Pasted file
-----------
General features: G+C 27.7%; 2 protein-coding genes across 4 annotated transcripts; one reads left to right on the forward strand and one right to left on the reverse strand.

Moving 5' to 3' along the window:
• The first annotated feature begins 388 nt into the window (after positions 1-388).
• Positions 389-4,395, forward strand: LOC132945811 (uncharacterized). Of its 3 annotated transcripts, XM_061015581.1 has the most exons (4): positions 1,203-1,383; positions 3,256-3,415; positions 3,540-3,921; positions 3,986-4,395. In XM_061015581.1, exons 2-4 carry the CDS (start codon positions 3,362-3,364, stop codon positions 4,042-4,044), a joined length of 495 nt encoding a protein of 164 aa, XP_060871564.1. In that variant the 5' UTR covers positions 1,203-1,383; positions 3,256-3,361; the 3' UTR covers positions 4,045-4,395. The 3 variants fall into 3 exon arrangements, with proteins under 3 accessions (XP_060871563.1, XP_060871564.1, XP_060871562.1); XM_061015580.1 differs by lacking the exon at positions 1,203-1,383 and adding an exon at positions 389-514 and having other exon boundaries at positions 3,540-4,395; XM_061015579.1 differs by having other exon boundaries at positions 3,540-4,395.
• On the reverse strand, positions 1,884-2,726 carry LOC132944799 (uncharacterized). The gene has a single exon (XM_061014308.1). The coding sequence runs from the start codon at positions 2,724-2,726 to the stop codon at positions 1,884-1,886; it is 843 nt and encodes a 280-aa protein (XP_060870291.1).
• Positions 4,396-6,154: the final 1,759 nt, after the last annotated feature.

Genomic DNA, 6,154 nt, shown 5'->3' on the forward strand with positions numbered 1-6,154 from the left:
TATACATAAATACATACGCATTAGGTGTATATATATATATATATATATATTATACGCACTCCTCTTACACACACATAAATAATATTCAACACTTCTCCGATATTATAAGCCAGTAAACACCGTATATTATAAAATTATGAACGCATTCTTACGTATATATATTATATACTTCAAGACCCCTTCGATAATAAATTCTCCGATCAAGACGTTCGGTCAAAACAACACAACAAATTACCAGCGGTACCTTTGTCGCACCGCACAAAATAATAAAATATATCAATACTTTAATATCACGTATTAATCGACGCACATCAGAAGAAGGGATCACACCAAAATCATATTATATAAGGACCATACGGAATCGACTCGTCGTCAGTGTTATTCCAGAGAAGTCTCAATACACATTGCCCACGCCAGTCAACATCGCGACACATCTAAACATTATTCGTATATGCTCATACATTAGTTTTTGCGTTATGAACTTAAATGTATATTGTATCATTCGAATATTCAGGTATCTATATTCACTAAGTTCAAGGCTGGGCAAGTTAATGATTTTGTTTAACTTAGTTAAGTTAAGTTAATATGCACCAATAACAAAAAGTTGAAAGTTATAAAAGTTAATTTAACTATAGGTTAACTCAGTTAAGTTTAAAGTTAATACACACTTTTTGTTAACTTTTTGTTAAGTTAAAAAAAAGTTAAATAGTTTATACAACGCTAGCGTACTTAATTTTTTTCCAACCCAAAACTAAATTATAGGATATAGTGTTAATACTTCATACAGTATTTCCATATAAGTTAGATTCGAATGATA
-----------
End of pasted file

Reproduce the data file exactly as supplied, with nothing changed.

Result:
General features: G+C 27.7%; 2 protein-coding genes across 4 annotated transcripts; one reads left to right on the forward strand and one right to left on the reverse strand.

Moving 5' to 3' along the window:
• The first annotated feature begins 388 nt into the window (after positions 1-388).
• Positions 389-4,395, forward strand: LOC132945811 (uncharacterized). Of its 3 annotated transcripts, XM_061015581.1 has the most exons (4): positions 1,203-1,383; positions 3,256-3,415; positions 3,540-3,921; positions 3,986-4,395. In XM_061015581.1, exons 2-4 carry the CDS (start codon positions 3,362-3,364, stop codon positions 4,042-4,044), a joined length of 495 nt encoding a protein of 164 aa, XP_060871564.1. In that variant the 5' UTR covers positions 1,203-1,383; positions 3,256-3,361; the 3' UTR covers positions 4,045-4,395. The 3 variants fall into 3 exon arrangements, with proteins under 3 accessions (XP_060871563.1, XP_060871564.1, XP_060871562.1); XM_061015580.1 differs by lacking the exon at positions 1,203-1,383 and adding an exon at positions 389-514 and having other exon boundaries at positions 3,540-4,395; XM_061015579.1 differs by having other exon boundaries at positions 3,540-4,395.
• On the reverse strand, positions 1,884-2,726 carry LOC132944799 (uncharacterized). The gene has a single exon (XM_061014308.1). The coding sequence runs from the start codon at positions 2,724-2,726 to the stop codon at positions 1,884-1,886; it is 843 nt and encodes a 280-aa protein (XP_060870291.1).
• Positions 4,396-6,154: the final 1,759 nt, after the last annotated feature.

Genomic DNA, 6,154 nt, shown 5'->3' on the forward strand with positions numbered 1-6,154 from the left:
TATACATAAATACATACGCATTAGGTGTATATATATATATATATATATATTATACGCACTCCTCTTACACACACATAAATAATATTCAACACTTCTCCGATATTATAAGCCAGTAAACACCGTATATTATAAAATTATGAACGCATTCTTACGTATATATATTATATACTTCAAGACCCCTTCGATAATAAATTCTCCGATCAAGACGTTCGGTCAAAACAACACAACAAATTACCAGCGGTACCTTTGTCGCACCGCACAAAATAATAAAATATATCAATACTTTAATATCACGTATTAATCGACGCACATCAGAAGAAGGGATCACACCAAAATCATATTATATAAGGACCATACGGAATCGACTCGTCGTCAGTGTTATTCCAGAGAAGTCTCAATACACATTGCCCACGCCAGTCAACATCGCGACACATCTAAACATTATTCGTATATGCTCATACATTAGTTTTTGCGTTATGAACTTAAATGTATATTGTATCATTCGAATATTCAGGTATCTATATTCACTAAGTTCAAGGCTGGGCAAGTTAATGATTTTGTTTAACTTAGTTAAGTTAAGTTAATATGCACCAATAACAAAAAGTTGAAAGTTATAAAAGTTAATTTAACTATAGGTTAACTCAGTTAAGTTTAAAGTTAATACACACTTTTTGTTAACTTTTTGTTAAGTTAAAAAAAAGTTAAATAGTTTATACAACGCTAGCGTACTTAATTTTTTTCCAACCCAAAACTAAATTATAGGATATAGTGTTAATACTTCATACAGTATTTCCATATAAGTTAGATTCGAATGATA